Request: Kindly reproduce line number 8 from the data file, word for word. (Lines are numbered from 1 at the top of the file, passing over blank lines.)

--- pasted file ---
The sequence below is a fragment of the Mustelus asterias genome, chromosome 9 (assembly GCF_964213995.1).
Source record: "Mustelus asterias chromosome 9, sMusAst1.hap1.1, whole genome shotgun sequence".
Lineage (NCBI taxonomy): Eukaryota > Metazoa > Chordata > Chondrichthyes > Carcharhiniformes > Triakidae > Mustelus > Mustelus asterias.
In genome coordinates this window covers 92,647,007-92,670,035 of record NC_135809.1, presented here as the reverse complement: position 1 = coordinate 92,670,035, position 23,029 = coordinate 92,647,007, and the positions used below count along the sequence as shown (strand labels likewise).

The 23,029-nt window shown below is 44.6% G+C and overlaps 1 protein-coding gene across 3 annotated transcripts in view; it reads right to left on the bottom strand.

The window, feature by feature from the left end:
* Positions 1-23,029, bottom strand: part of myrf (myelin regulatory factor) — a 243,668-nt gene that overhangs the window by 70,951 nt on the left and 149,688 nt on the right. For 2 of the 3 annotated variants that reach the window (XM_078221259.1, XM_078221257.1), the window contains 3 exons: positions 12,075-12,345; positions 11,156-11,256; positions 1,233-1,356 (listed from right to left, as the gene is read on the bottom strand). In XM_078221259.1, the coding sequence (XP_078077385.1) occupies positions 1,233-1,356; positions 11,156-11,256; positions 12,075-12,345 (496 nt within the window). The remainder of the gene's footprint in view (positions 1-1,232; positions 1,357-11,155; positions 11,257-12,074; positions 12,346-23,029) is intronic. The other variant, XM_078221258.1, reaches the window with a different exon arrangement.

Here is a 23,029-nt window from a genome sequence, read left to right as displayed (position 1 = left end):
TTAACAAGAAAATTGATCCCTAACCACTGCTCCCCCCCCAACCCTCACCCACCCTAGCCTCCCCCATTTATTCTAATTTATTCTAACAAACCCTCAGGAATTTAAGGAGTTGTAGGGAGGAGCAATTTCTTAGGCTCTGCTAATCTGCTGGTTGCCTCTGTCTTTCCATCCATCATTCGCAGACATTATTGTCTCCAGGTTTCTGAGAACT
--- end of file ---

Here is a 23,029-nt window from a genome sequence, read left to right as displayed (position 1 = left end):